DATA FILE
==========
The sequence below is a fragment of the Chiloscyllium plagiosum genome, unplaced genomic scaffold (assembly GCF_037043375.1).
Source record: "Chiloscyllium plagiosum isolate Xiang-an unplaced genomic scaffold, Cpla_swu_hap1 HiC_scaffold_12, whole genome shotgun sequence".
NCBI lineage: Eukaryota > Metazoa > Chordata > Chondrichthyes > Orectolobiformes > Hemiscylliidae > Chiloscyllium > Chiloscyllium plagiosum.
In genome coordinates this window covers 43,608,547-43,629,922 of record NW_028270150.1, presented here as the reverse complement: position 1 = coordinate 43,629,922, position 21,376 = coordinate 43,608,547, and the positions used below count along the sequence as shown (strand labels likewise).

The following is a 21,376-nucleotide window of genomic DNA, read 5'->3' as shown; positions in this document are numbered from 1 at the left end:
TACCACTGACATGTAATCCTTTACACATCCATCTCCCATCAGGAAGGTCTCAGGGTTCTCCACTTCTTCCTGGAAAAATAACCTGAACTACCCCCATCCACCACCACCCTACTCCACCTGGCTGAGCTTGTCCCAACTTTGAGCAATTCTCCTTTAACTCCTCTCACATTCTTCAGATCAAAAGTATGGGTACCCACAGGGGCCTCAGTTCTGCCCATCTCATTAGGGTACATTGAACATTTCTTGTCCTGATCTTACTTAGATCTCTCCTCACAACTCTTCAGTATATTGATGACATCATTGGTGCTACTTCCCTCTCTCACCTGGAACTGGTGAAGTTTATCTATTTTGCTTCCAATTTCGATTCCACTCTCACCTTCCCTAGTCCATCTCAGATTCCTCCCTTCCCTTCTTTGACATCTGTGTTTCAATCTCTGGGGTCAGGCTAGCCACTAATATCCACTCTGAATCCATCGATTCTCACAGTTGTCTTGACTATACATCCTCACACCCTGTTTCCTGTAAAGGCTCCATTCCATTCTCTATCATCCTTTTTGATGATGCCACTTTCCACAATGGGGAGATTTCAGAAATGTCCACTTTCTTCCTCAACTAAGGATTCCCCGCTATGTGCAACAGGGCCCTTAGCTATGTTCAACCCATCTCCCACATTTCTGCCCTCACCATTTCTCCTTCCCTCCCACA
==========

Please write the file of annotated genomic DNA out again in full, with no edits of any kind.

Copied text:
The sequence below is a fragment of the Chiloscyllium plagiosum genome, unplaced genomic scaffold (assembly GCF_037043375.1).
Source record: "Chiloscyllium plagiosum isolate Xiang-an unplaced genomic scaffold, Cpla_swu_hap1 HiC_scaffold_12, whole genome shotgun sequence".
NCBI lineage: Eukaryota > Metazoa > Chordata > Chondrichthyes > Orectolobiformes > Hemiscylliidae > Chiloscyllium > Chiloscyllium plagiosum.
In genome coordinates this window covers 43,608,547-43,629,922 of record NW_028270150.1, presented here as the reverse complement: position 1 = coordinate 43,629,922, position 21,376 = coordinate 43,608,547, and the positions used below count along the sequence as shown (strand labels likewise).

The following is a 21,376-nucleotide window of genomic DNA, read 5'->3' as shown; positions in this document are numbered from 1 at the left end:
TACCACTGACATGTAATCCTTTACACATCCATCTCCCATCAGGAAGGTCTCAGGGTTCTCCACTTCTTCCTGGAAAAATAACCTGAACTACCCCCATCCACCACCACCCTACTCCACCTGGCTGAGCTTGTCCCAACTTTGAGCAATTCTCCTTTAACTCCTCTCACATTCTTCAGATCAAAAGTATGGGTACCCACAGGGGCCTCAGTTCTGCCCATCTCATTAGGGTACATTGAACATTTCTTGTCCTGATCTTACTTAGATCTCTCCTCACAACTCTTCAGTATATTGATGACATCATTGGTGCTACTTCCCTCTCTCACCTGGAACTGGTGAAGTTTATCTATTTTGCTTCCAATTTCGATTCCACTCTCACCTTCCCTAGTCCATCTCAGATTCCTCCCTTCCCTTCTTTGACATCTGTGTTTCAATCTCTGGGGTCAGGCTAGCCACTAATATCCACTCTGAATCCATCGATTCTCACAGTTGTCTTGACTATACATCCTCACACCCTGTTTCCTGTAAAGGCTCCATTCCATTCTCTATCATCCTTTTTGATGATGCCACTTTCCACAATGGGGAGATTTCAGAAATGTCCACTTTCTTCCTCAACTAAGGATTCCCCGCTATGTGCAACAGGGCCCTTAGCTATGTTCAACCCATCTCCCACATTTCTGCCCTCACCATTTCTCCTTCCCTCCCACA